In April 1973, four months after the murder, RUC HQ sent a report to a senior RUC officer in Fermanagh naming two men as suspects for Louis’ murder – Suspects A and B referred to above. He also learned in April 1973 that a black Ford Cortina COI 8037 had been hired by Suspect A from Avis, Aldergrove Airport on 15th December 1972, which had been returned with 301 miles on the clock and ammunition had been found in the car. The intelligence provided also suggested that both men had travelled from Belfast to Derrylin to carry out the murder on behalf of Fermanagh UVF (p.24).
In response to this report from Headquarters this officer said,
‘These men were the first Protestants charged in this area with offences having political motivation and I am of the opinion that someone realising the religion of both these persons, became suspicious and put their names forward’. I interviewed these men with negative result and I am of the opinion that someone realising the religion of both these persons became suspicious and put their names forward. “(p.20).
In fact the HET discovered that neither suspect was interviewed. At one stage this uniformed officer got into a car with the two suspects outside a courthouse but was told to get out again by their solicitor.
The HET describes this failure to link up the suspect and car hired from Avis with the eyewitness statements and anonymous information received ‘as a significant missed opportunity’ (p.34). Both suspect A and B were on bail charged with firearms and robbery offences at this time. Some of the offences had been committed in Fermanagh.
In addition to the intelligence received in 1972 and in April 73 further reports came in.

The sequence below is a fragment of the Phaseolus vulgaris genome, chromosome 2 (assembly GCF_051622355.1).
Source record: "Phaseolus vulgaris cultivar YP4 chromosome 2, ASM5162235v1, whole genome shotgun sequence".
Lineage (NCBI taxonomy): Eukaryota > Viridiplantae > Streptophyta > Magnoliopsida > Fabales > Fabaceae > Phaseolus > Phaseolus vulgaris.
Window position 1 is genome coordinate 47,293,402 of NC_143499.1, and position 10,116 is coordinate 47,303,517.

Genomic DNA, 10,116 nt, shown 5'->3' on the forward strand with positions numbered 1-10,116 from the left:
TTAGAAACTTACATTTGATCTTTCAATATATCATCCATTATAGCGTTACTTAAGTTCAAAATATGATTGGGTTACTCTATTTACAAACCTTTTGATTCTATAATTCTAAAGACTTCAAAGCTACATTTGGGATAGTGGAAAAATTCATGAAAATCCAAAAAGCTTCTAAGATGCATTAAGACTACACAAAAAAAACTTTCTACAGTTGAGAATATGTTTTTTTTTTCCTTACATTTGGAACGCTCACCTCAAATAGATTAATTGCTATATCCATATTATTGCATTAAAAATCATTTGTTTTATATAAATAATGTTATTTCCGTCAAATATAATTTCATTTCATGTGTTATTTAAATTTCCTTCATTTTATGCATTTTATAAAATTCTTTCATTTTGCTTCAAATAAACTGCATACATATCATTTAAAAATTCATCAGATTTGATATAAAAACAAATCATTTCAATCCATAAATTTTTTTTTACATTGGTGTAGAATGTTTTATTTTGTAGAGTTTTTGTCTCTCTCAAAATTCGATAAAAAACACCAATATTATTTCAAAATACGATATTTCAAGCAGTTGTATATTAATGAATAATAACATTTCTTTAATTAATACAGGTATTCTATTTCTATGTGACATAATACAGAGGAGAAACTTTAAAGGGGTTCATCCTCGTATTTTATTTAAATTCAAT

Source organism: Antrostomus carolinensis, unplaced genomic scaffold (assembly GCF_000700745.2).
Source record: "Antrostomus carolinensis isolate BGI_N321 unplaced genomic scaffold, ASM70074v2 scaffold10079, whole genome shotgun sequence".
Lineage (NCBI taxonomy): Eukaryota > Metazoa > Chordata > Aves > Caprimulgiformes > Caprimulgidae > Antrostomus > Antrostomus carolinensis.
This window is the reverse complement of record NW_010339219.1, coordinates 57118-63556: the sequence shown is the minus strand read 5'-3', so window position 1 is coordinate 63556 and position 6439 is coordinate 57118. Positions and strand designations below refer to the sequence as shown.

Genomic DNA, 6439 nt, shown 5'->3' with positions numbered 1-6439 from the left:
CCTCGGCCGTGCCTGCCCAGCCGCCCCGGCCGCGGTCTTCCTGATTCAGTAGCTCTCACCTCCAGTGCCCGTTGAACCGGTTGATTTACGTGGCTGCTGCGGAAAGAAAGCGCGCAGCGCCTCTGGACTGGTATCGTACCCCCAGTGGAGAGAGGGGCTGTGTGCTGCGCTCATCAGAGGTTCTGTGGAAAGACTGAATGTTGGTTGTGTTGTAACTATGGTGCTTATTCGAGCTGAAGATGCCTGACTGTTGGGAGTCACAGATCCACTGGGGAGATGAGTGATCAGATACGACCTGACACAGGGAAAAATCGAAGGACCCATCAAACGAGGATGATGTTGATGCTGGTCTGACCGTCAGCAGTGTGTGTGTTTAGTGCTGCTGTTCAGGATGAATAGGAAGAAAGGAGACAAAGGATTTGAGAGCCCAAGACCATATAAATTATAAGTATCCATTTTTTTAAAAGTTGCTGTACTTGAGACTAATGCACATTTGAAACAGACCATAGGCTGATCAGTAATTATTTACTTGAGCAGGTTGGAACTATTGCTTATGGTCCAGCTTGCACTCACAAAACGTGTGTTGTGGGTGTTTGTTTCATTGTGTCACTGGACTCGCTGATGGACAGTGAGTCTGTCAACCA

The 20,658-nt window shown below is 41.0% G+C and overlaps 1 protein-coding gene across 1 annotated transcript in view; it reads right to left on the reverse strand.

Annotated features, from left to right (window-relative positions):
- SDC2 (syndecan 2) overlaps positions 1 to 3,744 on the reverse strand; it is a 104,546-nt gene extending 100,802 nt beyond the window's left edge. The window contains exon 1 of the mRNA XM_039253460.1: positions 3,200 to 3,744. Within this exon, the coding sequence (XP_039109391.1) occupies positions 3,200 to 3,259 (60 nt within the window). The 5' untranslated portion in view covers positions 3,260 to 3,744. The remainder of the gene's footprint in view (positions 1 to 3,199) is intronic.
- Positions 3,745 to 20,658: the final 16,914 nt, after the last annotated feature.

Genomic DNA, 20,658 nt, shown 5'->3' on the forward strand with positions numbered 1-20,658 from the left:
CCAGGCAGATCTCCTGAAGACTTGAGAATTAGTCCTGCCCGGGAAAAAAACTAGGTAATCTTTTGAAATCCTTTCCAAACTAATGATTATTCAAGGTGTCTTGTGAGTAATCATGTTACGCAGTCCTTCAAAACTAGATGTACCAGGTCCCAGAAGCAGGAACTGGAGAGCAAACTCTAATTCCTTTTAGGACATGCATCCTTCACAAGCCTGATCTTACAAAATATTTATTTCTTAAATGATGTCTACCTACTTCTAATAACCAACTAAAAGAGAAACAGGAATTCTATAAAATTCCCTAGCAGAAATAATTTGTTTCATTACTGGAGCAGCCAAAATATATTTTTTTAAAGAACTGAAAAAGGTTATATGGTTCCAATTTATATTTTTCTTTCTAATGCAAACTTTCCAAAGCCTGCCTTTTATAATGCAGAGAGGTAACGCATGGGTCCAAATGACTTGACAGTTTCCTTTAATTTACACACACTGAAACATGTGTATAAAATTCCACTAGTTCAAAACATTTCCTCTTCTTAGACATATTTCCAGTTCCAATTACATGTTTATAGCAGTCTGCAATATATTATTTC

In May 1973 a Detective Inspector in Newtownabbey alerted the RUC in Fermanagh to suspect A and offered any assistance regarding the ‘butcher murder’ (p.35)
In December 1973 intelligence was received that Suspect A was involved in Louis’ murder.
In September 1974 intelligence was received that Suspects A and B were involved in Louis’ murder.
In 1981 intelligence was received that Suspects A, B and a further suspect C, were involved in Louis’ murder (p.24).
Neither suspect A or B were ever arrested and questioned about the murder of Louis Leonard. The HET has described both men as " high priority suspects for Louis’ murder" (p.30) and goes on to confirm that "...there were reasonable grounds to arrest and interview suspects A and B but this was never done" (p.36) Further intelligence reports claim that the two went on to murder Jim Murphy near Derrylyn in April 1974. It is reasonable to speculate that the murder of Jim Murphy, himself a friend of Louis’ would have been prevented if even the most basic of investigations had taken place into Louis’ murder.